TURBOCHAMP was a rudimentary program by today's standards in that it could only look one move ahead; it had no concept of the difference between the opening, middle and end games, and had an elementary evaluation of position. It did however understand the rules of the game and used basic algorithms distinguishable from the modern variety only by the need to produce an answer within many fewer calculations. It is interesting to note that as Alan Turing was a poor chess player, TURBOCHAMP was probably an example of a program being able to out think its creator.
CLAUDE ELWOOD SHANNON
Claude Elwood Shannon was working on his theories of chess programming almost simultaneously with Alan Turing. He formalized the methods that can be used to consider a chess position into two strategies, generally known as strategy A and strategy B. These two methods form the basis of practically all-modern chess programs. Both strategies were developed on the basis of work done several years earlier by the mathematician Jon
Van Neumann. He developed the methods of MINIMAX, to evaluate the optimum path through a decision tree, as part of his general theories on game playing.
This is sometimes known as the 'Brute Force Method'. In its initial conception it simply involved the calculation of every possible move and every possible reply for a fixed number of 'half moves' ahead. This has been refined in later years to include alpha-beta cutoff in the MINIMAX search, and to perform heuristic ordering of evaluation of moves to improve efficiency. To work effectively this method requires computers of high processing power due to an alarming way in which the number of computations required rises as the 'look ahead' increases.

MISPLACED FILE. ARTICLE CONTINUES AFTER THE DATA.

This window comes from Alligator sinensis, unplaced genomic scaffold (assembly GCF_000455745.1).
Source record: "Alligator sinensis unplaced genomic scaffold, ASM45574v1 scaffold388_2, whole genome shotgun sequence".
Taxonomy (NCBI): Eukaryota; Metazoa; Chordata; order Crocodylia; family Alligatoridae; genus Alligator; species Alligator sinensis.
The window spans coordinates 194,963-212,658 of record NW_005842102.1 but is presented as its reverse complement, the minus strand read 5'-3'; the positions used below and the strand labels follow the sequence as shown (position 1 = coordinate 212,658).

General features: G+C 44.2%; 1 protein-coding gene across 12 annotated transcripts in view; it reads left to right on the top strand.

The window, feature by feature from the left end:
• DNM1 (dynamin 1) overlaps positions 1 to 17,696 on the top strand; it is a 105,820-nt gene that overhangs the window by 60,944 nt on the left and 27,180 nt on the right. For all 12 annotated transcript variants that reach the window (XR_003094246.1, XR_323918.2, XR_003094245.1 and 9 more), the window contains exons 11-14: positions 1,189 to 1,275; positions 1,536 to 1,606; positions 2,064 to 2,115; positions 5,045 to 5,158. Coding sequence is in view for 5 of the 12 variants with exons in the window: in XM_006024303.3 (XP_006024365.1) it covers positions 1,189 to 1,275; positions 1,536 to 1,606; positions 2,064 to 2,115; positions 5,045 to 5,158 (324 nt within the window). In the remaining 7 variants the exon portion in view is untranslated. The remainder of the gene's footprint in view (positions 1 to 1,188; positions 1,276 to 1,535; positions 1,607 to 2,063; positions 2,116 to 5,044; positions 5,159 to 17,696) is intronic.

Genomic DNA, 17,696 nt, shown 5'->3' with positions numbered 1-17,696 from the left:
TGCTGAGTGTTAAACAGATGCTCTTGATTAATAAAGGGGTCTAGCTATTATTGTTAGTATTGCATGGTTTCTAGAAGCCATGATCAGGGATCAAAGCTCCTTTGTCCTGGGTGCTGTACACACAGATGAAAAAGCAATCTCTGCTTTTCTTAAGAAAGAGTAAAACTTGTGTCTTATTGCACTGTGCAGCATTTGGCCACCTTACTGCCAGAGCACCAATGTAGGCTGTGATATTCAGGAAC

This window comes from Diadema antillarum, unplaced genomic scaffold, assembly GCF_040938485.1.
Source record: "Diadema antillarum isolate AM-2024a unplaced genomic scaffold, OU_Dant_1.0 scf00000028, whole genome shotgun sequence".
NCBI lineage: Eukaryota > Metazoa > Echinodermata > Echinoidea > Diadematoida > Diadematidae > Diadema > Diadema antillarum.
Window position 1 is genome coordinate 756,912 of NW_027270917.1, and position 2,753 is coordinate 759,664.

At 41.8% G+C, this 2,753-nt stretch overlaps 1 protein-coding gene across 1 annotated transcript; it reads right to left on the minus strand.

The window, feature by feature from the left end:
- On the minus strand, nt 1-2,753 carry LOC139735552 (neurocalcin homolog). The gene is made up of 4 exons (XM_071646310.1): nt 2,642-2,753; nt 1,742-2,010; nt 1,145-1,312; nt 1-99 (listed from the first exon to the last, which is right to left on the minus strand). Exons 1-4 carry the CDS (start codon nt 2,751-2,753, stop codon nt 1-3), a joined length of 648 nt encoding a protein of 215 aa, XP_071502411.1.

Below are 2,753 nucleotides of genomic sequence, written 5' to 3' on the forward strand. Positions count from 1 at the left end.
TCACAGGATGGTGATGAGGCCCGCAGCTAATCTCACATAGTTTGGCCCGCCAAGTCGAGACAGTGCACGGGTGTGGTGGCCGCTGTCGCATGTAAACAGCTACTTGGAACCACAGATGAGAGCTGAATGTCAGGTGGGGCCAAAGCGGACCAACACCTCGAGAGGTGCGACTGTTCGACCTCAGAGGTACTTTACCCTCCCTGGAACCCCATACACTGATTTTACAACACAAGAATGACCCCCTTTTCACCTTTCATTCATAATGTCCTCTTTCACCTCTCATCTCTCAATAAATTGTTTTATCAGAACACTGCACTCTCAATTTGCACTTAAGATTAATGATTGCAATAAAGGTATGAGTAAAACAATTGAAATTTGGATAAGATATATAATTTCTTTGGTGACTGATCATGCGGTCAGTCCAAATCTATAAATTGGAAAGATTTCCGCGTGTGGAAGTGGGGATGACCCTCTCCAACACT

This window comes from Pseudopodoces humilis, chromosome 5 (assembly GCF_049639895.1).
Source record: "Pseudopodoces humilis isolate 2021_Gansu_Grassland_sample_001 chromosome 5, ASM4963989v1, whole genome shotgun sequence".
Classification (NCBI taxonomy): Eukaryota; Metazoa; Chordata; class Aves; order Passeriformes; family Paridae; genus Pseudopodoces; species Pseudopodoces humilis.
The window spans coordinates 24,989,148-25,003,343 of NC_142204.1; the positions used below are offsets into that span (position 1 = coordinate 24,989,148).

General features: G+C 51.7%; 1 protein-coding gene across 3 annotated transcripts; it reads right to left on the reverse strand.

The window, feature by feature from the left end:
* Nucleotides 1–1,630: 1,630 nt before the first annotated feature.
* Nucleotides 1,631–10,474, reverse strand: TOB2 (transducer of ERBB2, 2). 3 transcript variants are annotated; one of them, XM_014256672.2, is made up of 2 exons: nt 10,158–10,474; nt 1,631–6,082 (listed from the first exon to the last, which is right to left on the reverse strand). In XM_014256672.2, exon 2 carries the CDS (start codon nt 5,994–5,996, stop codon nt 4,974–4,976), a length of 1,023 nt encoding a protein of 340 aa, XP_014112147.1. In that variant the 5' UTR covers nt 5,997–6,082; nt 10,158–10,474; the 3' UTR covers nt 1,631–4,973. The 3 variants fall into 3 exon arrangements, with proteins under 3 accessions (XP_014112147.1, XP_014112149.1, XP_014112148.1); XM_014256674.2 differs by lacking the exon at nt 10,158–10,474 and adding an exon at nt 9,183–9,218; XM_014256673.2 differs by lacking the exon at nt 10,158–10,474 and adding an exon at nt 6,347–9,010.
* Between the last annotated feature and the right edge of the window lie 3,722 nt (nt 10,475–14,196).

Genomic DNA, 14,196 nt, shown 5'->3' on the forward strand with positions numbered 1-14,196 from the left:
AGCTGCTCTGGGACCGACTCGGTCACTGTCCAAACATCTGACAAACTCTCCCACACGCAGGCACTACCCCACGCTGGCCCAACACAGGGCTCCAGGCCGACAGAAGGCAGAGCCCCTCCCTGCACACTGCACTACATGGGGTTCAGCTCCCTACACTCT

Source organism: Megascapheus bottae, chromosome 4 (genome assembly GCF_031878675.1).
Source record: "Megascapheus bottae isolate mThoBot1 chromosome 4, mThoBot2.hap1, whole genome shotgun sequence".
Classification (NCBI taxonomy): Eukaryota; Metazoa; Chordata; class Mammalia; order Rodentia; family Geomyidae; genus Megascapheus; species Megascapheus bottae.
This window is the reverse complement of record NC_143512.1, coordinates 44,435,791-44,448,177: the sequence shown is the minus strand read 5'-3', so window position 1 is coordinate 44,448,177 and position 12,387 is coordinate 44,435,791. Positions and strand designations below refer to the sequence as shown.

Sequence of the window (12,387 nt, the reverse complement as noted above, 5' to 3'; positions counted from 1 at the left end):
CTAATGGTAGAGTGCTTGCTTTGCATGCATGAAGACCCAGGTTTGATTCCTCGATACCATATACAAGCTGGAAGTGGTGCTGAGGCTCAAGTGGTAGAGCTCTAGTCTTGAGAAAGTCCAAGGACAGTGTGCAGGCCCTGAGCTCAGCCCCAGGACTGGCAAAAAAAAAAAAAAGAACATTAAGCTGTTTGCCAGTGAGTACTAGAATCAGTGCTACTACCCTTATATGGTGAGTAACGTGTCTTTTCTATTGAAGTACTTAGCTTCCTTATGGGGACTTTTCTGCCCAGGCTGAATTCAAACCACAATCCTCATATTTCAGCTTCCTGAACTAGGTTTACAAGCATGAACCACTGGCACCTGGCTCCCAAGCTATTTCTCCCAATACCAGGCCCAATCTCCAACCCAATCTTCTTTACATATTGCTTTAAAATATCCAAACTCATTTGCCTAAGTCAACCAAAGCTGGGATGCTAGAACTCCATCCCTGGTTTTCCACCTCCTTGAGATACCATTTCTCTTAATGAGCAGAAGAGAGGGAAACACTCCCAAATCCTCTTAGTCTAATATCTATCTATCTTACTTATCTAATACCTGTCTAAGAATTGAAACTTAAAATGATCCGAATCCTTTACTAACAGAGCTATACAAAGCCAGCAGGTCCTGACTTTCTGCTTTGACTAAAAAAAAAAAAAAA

As Shannon realized that the computers of his day were incapable of utilizing strategy B as a subtler alternative. The essential difference is that heuristic 'plausible move generator' is used to cut down the number of moves considered at each stage and hence increases the number of 'half moves' ahead can be analyzed. This method has the disadvantage of the possibility of missing a vital move if the 'plausible move generator' is not of the highest standard. It does however provide the more modest computer the chance of finding a move reasonably sound for several moves ahead.
Shannon never actually wrote a full program to perform either of his strategies, but set down algorithms used from then on by many chess programs. He demonstrated a deep understanding of the limiting factors that were to pose the problems for chess programmers for many years to